Maybe it's time I took some of these sores in hand. I'm rarely soothing to myself. I say 'tough love' and end it there.
I am realizing now that a lot depends on my facing life with my fears instead of trying to skate over them. I remember Maddie's post on saying YES. Tis incredibly important. Yes to impertinent grins, to the freedom of motion, to 'loving big, loud and shining.' Yes to speaking up, and talking freely. Yes to looking deeper at being responsible and being joyful. Yes to poetry. To spontaneous caring.
Tell you what. I'll make a project out of it. Pick one thing each day to say YES to. To open up to and learn about.
What do yall want to say YES to....
given to you by Liquifier at 12:15 AM
Tuesday, April 15, 2008
Saturday, April 12, 2008
The countdown has begun. The stiffness in the neck. The tightening of the stomach muscles. This is that time of year when sleep seems a hindrance. When all I can bear to watch are animated movies and MTV Kickass Mornings.
The Liquifer has officially moved into the Exam Time Zone.
I'm also seeing and hearing of a lot of love :)
There's P and S and their wonderfully affectionate relationship. I've never seen P this happy in the 3 years that I've known her. There is so much sharing and richness between them.
There's Dee and her guy. I'm really really hoping this love makes her happy. She's far away, but her photographs and her writing tone are happy. Dee, if you're reading this...I'm sending you Special Hope Bubbles!
And now there's RS. Aren't new beginnings the best? Don't forget to never stop smiling :)
As for me, I'll borrow a few words from Maddie to tell you all about it...
"As it may happen I was so very busy feeling wounded I did not notice love following close behind me. It hummed little tunes and helped me pick out polkadot knee~socks, it chased the sticks I tossed for my dog at the beach. It waved me over in shops when it found a romantic flouncy skirt or a particularly pretty hat. Yet love was invisible to me. When I read my book and sipped my tea in the very early morning, love peeked over my shoulder and nodded happily at the parts that made me laugh. Love held my hand when I jumped over puddles and kissed my nose as I read the menu in the breakfast diner. It slipped into the bath before the candles were lit, and waited to tickle my toes. However, I turned my blind green eyes away from the romantic moons and pretended not to hear the soaring serenades outside my window. Yet every now and then my pen would slip and glance true love's way ~ allowing a few wayward poetic murmurs to slip on to the page.And then one evening, deep into the night I played the piano as a new note crept into my song. So, curious, I went back to read all my scattered scribblings and began to piece it all together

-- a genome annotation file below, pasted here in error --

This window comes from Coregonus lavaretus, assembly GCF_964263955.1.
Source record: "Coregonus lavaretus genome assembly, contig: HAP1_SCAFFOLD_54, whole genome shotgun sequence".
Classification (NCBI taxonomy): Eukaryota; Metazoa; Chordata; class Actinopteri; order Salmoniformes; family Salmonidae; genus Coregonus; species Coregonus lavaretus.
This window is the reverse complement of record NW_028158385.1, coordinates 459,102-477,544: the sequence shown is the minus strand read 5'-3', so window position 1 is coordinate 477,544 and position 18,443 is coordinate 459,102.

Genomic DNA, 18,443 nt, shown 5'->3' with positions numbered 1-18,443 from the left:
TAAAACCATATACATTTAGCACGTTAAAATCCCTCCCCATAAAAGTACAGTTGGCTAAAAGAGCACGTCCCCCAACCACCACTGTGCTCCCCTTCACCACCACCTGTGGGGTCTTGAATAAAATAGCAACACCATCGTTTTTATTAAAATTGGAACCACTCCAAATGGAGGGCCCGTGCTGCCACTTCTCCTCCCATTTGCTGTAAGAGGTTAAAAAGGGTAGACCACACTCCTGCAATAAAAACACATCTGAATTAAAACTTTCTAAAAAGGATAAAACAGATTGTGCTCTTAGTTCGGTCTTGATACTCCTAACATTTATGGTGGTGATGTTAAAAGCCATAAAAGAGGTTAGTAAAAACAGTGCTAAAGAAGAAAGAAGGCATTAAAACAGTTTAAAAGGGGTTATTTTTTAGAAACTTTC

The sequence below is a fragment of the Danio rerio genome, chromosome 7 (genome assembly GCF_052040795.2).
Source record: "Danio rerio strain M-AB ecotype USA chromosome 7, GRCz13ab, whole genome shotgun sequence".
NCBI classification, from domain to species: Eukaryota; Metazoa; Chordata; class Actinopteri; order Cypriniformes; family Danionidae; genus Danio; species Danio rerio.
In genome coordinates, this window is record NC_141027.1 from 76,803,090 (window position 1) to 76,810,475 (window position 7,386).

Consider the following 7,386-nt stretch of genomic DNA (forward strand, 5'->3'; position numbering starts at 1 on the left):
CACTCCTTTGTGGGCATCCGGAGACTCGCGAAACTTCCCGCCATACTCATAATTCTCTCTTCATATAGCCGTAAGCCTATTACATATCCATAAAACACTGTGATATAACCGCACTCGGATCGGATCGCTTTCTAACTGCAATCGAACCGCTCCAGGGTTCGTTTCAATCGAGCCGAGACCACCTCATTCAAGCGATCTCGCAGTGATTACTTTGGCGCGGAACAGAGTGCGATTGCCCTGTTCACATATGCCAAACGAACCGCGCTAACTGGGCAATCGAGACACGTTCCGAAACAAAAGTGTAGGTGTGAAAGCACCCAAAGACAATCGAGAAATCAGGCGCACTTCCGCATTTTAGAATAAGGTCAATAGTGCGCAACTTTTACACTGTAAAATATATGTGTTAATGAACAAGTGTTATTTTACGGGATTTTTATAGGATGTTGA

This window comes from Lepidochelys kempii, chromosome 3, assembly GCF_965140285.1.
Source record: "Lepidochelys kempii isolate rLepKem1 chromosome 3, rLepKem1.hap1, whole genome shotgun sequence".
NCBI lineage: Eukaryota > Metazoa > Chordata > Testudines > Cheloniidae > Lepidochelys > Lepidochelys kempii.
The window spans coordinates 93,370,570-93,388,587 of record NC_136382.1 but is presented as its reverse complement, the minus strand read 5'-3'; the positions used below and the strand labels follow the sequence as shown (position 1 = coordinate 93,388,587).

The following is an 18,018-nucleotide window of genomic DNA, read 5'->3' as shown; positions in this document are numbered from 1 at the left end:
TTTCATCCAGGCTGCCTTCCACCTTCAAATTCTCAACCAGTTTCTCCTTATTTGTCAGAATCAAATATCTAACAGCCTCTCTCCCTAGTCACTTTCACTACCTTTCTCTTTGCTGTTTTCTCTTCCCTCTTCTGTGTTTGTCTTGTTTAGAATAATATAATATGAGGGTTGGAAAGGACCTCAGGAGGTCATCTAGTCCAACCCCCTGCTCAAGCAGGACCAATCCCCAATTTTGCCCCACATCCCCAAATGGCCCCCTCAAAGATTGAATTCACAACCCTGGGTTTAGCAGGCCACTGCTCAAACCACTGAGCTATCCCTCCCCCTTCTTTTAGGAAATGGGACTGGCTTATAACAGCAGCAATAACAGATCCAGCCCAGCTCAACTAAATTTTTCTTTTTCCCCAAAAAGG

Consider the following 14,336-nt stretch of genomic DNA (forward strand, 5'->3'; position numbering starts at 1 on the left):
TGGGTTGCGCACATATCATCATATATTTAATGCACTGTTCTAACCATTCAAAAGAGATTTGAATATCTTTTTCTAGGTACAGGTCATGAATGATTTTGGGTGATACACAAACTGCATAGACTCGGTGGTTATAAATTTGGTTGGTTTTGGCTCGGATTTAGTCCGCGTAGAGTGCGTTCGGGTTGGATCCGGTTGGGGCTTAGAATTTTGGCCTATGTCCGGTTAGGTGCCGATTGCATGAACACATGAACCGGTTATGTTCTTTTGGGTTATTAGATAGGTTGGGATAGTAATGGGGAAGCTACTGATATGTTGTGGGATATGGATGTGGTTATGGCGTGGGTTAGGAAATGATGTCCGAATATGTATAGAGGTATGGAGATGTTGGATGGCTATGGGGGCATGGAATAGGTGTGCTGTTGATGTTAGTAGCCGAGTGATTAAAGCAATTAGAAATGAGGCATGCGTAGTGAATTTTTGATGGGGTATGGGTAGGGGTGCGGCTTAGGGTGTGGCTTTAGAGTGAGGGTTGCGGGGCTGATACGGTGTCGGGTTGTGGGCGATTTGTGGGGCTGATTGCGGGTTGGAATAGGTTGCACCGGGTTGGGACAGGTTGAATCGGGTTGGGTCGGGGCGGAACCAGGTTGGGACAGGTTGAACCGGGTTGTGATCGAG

and there it was
~ staring me straight in the heart
~ petal by petal love had returned....:)
Isn't she beautiful.....
given to you by Liquifier at 12:26 AM
Monday, April 07, 2008
Your gentleness came down upon me and I guess I thanked you
When you caused me to yield
We spoke not a sentence and took
not a footstep beyond
Our two days together which seemingly soon would be gone
Don't tell me of love everlasting and other sad dreams
I don't want to hear
Just tell me of passionate strangers who rescue each other
From a lifetime of cares
Because if love means forever, expecting nothing returned
Then I hope I'll be given another whole lifetime to learn..
given to you by Liquifier at 9:02 PM
Wednesday, April 02, 2008
Monday, March 31, 2008
Sunday, March 30, 2008
Naked, you are simple as a hand,
smooth, earthy, small. . . transparent, round.
You have moon lines and apple paths;
Naked, you are slender as the wheat.
Naked, Cuban blue midnight is your color,
Naked, I trace the stars and vines in your hair;
Naked, you are spacious and yellow
As a summer's wholeness in a golden church.
Naked, you are tiny as your fingernail;
Subtle and curved in the rose-colored dawn
And you withdraw to the underground world
As if down a long tunnel of clothing and of chores:
your clear light dims, gets dressed, drops its leaves,
And becomes a naked hand again.
given to you by Liquifier at 10:05 PM
Thursday, March 27, 2008
In what other lives or lands
Have I known your lips
Your Laughter brave
Those sweet excesses that
I do adore.
What surety is there
That we will meet again,
On other worlds some
Future time undated.
I defy my body's haste.
Without the promise
Of one more sweet encounter
I will not deign to die.
2. When You Come
When you come to me, unbidden,
To long-ago rooms,
Where memories lie.
Offering me, as to a child, an attic,
Gatherings of days too few.
Baubles of stolen kisses.
Trinkets of borrowed loves.
Trunks of secret words,
3. Touched By An Angel
We, unaccustomed to courage
exiles from delight
live coiled in shells of loneliness
until love leaves its high holy temple
and comes into our sight
to liberate us into life.
and in its train come ecstasies
old memories of pleasure
ancient histories of pain.
Yet if we are bold,
love strikes away the chains of fear
from our souls.
We are weaned from our timidity
In the flush of love's light
we dare be brave
And suddenly we see
that love costs all we are
and will ever be.
Yet it is only love
which sets us free.
Your hands easy
weight, teasing the bees
hived in my hair, your smile at the
slope of my cheek. On the
occasion, you press
above me, glowing, spouting
readiness, mystery rapes
When you have withdrawn
your self and the magic, when
only the smell of your
love lingers between
my breasts, then, only
then, can I greedily consume
given to you by Liquifier at 10:02 PM